Measuring What’s Happening with Your Website
Many companies are choosing to use Google Analytics to measure their website’s traffic, as this free service can help influence website and business decisions. This can be a beneficial addition as you track popularity of web pages, campaign success, and overall website effectiveness.
When you begin using Google Analytics, it can be overwhelming and it may not seem like it’s working. There are a few steps you can take, though, to ensure Google Analytics is working for you.
- Confirm data is being received
- Track dashboard changes
- Check referral spam
While not comprehensive, these three steps can get your Google Analytics account back to helping you, rather than sitting there, unused.
Confirm That Your Website is Sending Data
The first piece you’ll want to confirm is that your Google Analytics account was setup properly. The easiest way is to look at your reports. If your real-time tracking has data coming in, then it’s working.
You can also check your tracking code’s status:
- Navigate to the Admin page in Google Analytics. (This will be at the top of the page.)
- Click “Tracking Info”, and it will show the current status.
If the status is “Receiving data” or “Waiting for data”, then you’re all set to go! If you see “Tracking not installed” or “Not Verified”, then you’ll need to confirm that you have the correct code in your website, and that it’s in the right place.
Track Changes in Your Google Analytics Account
Most businesses have a few people (if not more) that have access to your Google Analytics account. While this is helpful for a variety of ways and allows people to confirm and check data for themselves, it also opens you up to unexpected changes.
If your Google Analytics data seems to be “off” and there’s a sudden drop or spike in traffic, or if there is no data at all, someone may have changed a setting. It probably wasn’t done maliciously, but it can affect your data.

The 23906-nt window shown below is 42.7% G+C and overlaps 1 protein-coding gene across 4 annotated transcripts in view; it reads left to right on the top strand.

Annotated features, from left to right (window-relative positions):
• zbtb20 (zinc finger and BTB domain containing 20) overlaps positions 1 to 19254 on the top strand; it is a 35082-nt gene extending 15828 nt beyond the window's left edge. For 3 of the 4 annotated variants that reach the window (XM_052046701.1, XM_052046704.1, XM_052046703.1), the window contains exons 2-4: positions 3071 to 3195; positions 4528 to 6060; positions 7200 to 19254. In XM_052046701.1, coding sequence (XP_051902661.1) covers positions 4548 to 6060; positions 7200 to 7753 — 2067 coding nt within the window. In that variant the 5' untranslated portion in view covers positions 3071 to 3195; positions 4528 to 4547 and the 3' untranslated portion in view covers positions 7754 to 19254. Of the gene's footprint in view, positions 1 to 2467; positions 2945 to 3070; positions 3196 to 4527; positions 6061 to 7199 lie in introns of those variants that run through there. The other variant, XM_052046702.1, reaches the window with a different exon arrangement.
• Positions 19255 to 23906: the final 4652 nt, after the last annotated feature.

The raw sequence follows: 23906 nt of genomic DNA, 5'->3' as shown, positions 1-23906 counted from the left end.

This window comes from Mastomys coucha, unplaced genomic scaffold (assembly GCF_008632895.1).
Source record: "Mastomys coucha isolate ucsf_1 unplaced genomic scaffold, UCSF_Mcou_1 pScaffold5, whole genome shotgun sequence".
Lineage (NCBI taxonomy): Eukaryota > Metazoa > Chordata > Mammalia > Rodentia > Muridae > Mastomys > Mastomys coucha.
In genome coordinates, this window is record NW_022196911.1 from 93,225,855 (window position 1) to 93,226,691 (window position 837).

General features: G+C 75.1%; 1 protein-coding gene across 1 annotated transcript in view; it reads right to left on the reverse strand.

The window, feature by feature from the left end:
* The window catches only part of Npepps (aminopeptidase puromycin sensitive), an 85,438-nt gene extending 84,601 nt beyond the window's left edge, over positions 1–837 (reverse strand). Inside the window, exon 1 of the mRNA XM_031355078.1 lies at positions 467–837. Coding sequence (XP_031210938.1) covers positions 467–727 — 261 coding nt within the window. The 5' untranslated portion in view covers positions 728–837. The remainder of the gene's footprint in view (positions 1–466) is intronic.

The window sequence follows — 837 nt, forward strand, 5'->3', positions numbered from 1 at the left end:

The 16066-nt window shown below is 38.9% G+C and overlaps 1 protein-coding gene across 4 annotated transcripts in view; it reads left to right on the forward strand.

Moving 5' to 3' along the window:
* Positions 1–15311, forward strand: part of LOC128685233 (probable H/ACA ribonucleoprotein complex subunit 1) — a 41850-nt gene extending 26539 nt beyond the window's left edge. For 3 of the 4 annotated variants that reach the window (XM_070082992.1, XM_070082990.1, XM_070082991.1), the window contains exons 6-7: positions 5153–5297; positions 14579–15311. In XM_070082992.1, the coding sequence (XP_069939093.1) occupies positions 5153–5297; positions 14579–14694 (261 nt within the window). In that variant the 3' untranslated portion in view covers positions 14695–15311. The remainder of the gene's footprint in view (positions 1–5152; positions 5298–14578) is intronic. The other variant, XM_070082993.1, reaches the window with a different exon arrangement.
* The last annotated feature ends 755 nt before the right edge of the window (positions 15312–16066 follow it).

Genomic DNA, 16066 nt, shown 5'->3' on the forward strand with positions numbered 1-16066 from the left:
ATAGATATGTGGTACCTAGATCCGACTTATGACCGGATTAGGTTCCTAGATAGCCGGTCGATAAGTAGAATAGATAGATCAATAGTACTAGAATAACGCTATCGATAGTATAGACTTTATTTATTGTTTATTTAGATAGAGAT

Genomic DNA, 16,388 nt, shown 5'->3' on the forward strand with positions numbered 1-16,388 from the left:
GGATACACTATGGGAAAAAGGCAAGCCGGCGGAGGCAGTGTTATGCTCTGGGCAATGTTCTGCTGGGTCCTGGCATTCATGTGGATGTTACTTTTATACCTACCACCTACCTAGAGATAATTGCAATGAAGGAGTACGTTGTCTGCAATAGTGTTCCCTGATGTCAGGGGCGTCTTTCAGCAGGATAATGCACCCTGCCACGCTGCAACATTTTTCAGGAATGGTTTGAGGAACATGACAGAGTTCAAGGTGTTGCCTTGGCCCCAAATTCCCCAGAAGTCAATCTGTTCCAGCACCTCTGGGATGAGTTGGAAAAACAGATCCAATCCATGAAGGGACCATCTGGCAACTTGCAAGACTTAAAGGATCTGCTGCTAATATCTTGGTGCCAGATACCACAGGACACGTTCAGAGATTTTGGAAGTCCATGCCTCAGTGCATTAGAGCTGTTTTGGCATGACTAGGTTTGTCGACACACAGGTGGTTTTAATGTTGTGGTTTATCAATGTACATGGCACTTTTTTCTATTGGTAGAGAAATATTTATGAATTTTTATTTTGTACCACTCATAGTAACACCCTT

One way to keep this from affecting your data long term is by starting a Google spreadsheet for all configuration changes. As Google recommends on their Google Analytics Solutions blog, tracking changes can help minimize confusion. Each time someone changes a setting they make a note of it, and everyone will have an up to date record.
This timeline can help track down which action may have resulted in your data change. You won’t need to pour through every page of settings looking for the change. Instead, you’re directed to what could have interrupted your tracking.
Check Referral Spam for Inflated Page Views
Unfortunately, referral spam plagues many websites, and can create an ineffective picture of your website’s traffic. When making decisions based off your Google Analytics data, it’s important that it’s accurate.
Kissmetrics reports that for lower traffic websites, referral spam could overrepresent traffic by nearly 60%. That means the numbers you’re reporting to your stakeholders could be significantly different then your actual analytics, which certainly isn’t ideal.
The first step is to find the referral spam. This is done by heading to the Acquisition section in your dashboard, then All Traffic, then Source/Medium.
At times you can tell the referral spam simply by looking at the URL. Other times, though, it may be trickier. But not impossible. Typically (though not in every instance), the % of New Sessions, Bounce Rate, and Pages/Session will be 100%, 100%, and 1.00.
If there are enough of these visitors, your Google Analytics results will be inflated. But here’s the good news. It’s possible to place filters to remove these results, so that you only see relevant, helpful data.
Your websites analytics can get complicated, because it’s more than adding the tracking code to your website and hoping for the best. Quality website analytics comes from spending time searching for spam, legitimate visitors, and knowing how to interpret the data.
Are you ready to rid your website of referral spam and make Google Analytics work for you? Give us a call at 800-692-4037.